• meghancward

      Jane – Thanks for this. I'd love to read that article. My only fear is that once I begin doing stuff around the house, there's no end. Maybe doing yoga or taking a walk would work best for me.

  • annerallen

    I've never heard the expression "mono-tasking" before, but it's useful. And needed. We multi-task every waking moment these days, and are constantly pressed to do more. It depletes our bodies and souls.

    Yesterday I had to listen to two radio programs at once–while fixing a meal in the kitchen and preparing for an interview. The radio played the local news I needed to hear to make plans for today and the laptop played a series of live interviews leading up to my own. When the interview was finally over, I felt as if I'd run a marathon. I was exhausted and famished, even though I'd eaten. Multi-multi-tasking is bad for our bodies. I'm sure of it now.

    • meghancward

      Listening to two radio shows at once sounds stressful, Anne! I don't think I could do that. It used to drive me nuts that my husband was always on his laptop while watching TV with me. He'd miss half the show and then be asking me questions about why so-in-so was doing such-in-such. He doesn't do that anymore, thank God. For me, I'm enjoying just taking in my surroundings when I'm out walking or driving instead of always being on the phone.

  • lindseycrittenden

    Great post, Meghan, thanks. Fascinating responses, too. (Not sure if the Psycho theme song would reduce my blood pressure…) Like you and Wendy, I swear by swimming, in itself meditative (the forced rhythm of breathing, the back-and-forth of laps). Pretty hard to multi task while swimming laps, though no doubt Google is developing Google Goggles as I type… I find yoga enormously helpful, as well as 20 minutes of morning centering prayer based on the contemplative-outreach guidelines of Fr. Thomas Keating.

    • meghancward

      Lindsey – I've been working on mindful swimming – ie not planning my day while swimming but instead just focusing on the swimming itself. It's hard! It's very much like meditation trying to keep my mind still while staring at the bottom of a pool.

  • Yes, I really understand that when you have kids, self-care seems to dwindle little by little… This time, after my second daughter, I knew that if I was going to be a present, caring mother — and continue to write — I also needed to exercise.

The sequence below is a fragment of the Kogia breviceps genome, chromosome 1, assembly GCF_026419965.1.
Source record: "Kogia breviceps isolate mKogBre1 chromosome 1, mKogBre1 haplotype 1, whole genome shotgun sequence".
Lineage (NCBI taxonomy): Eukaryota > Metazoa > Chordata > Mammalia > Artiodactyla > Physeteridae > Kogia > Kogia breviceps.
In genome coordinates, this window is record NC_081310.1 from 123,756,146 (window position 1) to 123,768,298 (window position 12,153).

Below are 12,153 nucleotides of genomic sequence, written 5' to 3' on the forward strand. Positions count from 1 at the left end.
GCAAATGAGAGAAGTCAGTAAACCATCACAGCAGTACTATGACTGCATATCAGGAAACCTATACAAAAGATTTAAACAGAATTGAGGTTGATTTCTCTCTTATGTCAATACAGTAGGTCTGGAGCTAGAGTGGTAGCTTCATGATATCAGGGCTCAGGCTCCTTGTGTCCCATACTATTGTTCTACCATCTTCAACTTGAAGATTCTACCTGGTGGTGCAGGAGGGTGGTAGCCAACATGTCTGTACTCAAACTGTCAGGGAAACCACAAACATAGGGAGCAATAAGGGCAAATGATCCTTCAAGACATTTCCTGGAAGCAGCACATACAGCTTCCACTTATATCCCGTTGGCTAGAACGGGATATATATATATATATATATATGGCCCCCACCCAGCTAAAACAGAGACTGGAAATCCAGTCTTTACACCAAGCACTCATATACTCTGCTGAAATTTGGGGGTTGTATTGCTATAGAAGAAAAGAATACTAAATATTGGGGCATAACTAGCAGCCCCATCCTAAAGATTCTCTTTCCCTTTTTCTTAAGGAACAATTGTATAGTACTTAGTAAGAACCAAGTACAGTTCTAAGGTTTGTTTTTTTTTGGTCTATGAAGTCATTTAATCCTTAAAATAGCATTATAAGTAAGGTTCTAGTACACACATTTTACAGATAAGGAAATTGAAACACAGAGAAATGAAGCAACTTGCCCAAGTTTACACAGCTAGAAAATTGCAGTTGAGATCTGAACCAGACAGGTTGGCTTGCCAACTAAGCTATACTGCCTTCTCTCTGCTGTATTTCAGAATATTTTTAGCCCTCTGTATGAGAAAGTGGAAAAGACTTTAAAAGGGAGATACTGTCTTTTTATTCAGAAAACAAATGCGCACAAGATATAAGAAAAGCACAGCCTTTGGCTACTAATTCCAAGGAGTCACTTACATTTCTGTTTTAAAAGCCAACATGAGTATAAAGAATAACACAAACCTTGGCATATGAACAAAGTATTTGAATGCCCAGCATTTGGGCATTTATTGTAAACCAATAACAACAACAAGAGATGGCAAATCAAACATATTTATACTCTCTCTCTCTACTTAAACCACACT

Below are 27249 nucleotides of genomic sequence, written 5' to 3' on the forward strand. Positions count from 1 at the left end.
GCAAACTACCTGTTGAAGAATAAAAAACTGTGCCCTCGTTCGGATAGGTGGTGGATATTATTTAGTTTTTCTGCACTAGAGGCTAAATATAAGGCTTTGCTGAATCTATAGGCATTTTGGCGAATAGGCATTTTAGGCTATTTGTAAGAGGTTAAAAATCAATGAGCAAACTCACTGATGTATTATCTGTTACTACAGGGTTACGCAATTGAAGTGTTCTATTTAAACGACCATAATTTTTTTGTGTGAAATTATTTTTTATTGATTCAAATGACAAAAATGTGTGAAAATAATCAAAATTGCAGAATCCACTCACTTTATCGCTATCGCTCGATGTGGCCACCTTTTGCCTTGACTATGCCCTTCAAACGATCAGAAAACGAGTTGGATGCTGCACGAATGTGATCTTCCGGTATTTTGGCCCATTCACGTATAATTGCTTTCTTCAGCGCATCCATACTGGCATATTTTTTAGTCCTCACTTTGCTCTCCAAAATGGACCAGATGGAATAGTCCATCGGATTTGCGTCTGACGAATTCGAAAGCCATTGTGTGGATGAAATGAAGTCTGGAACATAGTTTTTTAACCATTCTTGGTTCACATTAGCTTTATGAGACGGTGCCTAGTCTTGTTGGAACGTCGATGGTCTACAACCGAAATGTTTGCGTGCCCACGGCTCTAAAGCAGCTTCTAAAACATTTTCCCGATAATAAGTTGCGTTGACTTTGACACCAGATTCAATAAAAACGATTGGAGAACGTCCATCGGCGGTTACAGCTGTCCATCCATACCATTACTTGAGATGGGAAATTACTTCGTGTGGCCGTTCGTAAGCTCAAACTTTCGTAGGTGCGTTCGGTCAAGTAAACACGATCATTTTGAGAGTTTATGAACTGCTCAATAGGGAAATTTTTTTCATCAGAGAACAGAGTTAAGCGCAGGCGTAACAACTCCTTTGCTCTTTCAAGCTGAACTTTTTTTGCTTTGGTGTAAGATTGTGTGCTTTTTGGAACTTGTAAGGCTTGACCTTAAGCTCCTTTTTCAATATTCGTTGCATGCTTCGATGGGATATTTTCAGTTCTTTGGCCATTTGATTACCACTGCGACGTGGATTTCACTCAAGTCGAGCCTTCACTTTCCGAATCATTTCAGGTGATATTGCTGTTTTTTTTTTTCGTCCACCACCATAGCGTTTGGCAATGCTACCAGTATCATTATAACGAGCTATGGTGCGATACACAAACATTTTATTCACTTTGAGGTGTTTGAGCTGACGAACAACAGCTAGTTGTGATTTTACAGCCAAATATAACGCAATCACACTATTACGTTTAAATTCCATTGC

I walk a lot with the baby. But I also "trade" the baby with my husband to go to yoga. What I mean is: we actually go to back-to-back classes and hand off the baby in the lobby of the studio!

    • meghancward

      Rachel – Great idea to do back-to-back classes! I just found out they started offering child care at my old rock climbing gym, which makes me want to join again (they also offer yoga classes.) Although I exercise, I get a different benefit from meditation and yoga (especially meditation) because it's one time that I'm just sitting quietly and not going going going every minute of the day. As much as I love exercise, I need to give my body a break once in a while.

  • I love this post. I started meditating last fall, and it really helps with not only stress reduction (balancing work, writing, and parenting) but also writer's angst (will I get published?/when will I get published?/do I suck? etc.). Most mornings, I do ten minutes of yoga (sun salutations, mostly), then ten minutes of meditation using Insight Timer. It's been really helpful. Your post reminded me, though, that I'm still hugely guilty of multi-tasking. I walk the streets checking my phone, I email while talking to my son. Thanks for the reminder…

    • meghancward

      It's so difficult not to multitask, Susie! I have to constantly remind myself not to pick up my phone when I'm driving or with my kids. Right now I'm going 30 mins of yoga every other day and a 30-minute "body scan" every other day, plus 15 mins of meditation every day – so we have similar routines. It really helps and when I skip a day (sometimes I WANT to skip a day), I'm really anxious to get back to it the following morning.

  • This is a wonderful and also helpful part of information. I am just pleased that you just embraced this helpful facts around. Remember to stop us updated such as this. Thank you for expressing.

  • Just Reading a lot of your articles. Every one is great. I like writing, designing and coding together. I think this goes well, if you switch them around the week.